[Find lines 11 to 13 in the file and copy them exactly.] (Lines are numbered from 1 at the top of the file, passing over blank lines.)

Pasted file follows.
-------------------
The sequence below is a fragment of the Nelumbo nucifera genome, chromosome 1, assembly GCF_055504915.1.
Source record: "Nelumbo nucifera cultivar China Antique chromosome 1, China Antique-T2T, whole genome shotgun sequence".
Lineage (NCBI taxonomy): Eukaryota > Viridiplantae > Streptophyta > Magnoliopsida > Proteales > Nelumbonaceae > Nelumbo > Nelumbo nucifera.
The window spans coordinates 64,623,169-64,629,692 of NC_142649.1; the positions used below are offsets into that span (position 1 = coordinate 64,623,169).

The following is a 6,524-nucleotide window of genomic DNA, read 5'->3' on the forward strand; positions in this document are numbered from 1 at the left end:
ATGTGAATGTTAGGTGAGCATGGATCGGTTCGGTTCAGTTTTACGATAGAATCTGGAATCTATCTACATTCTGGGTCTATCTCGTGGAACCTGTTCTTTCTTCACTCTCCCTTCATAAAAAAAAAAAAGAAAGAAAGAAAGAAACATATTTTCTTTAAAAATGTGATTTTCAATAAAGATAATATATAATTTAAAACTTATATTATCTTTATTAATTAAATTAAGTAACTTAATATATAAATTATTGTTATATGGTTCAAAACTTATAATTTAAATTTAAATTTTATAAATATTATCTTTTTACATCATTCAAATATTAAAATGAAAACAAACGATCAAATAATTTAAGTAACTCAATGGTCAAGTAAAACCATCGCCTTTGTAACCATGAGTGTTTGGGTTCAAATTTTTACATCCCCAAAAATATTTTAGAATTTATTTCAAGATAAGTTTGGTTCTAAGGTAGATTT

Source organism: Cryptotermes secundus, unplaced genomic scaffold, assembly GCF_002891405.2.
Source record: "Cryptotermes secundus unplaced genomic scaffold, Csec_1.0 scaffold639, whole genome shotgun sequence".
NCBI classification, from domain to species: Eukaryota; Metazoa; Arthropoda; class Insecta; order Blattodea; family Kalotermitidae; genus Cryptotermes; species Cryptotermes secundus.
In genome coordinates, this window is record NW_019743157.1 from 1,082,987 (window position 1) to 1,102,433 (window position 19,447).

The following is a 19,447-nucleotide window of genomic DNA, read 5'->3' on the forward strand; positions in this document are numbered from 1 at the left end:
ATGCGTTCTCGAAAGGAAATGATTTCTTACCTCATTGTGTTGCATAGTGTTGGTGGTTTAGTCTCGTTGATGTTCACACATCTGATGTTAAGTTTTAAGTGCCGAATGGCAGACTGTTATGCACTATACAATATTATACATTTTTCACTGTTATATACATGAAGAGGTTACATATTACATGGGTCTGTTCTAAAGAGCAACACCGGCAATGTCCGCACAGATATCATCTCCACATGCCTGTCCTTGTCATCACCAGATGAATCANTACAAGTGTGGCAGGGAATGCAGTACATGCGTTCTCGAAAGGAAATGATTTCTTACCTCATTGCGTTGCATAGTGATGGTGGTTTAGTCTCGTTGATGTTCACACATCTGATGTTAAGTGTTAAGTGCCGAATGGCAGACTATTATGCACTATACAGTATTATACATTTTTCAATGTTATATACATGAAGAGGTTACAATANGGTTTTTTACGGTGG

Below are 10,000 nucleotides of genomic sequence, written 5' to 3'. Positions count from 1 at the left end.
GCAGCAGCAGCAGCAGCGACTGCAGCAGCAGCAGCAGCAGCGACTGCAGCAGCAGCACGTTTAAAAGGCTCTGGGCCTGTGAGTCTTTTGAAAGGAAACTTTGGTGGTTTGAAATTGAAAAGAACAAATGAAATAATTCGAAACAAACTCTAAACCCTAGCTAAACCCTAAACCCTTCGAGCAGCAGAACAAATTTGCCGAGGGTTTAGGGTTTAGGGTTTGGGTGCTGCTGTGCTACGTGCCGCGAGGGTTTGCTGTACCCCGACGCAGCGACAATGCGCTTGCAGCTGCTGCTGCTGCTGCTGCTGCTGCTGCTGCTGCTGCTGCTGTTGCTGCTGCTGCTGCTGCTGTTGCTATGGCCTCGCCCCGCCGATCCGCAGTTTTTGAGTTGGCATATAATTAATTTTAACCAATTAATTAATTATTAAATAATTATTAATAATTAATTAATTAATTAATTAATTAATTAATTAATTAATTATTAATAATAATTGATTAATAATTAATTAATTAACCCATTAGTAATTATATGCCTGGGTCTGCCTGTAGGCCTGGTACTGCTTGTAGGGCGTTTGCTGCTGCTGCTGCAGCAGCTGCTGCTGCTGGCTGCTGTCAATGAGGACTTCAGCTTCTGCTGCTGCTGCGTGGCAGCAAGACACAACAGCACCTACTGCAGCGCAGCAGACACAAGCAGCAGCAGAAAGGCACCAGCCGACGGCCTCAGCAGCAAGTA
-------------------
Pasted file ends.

The following is a 19,447-nucleotide window of genomic DNA, read 5'->3' on the forward strand; positions in this document are numbered from 1 at the left end:
ATGCGTTCTCGAAAGGAAATGATTTCTTACCTCATTGTGTTGCATAGTGTTGGTGGTTTAGTCTCGTTGATGTTCACACATCTGATGTTAAGTTTTAAGTGCCGAATGGCAGACTGTTATGCACTATACAATATTATACATTTTTCACTGTTATATACATGAAGAGGTTACATATTACATGGGTCTGTTCTAAAGAGCAACACCGGCAATGTCCGCACAGATATCATCTCCACATGCCTGTCCTTGTCATCACCAGATGAATCANTACAAGTGTGGCAGGGAATGCAGTACATGCGTTCTCGAAAGGAAATGATTTCTTACCTCATTGCGTTGCATAGTGATGGTGGTTTAGTCTCGTTGATGTTCACACATCTGATGTTAAGTGTTAAGTGCCGAATGGCAGACTATTATGCACTATACAGTATTATACATTTTTCAATGTTATATACATGAAGAGGTTACAATANGGTTTTTTACGGTGG

Below are 10,000 nucleotides of genomic sequence, written 5' to 3'. Positions count from 1 at the left end.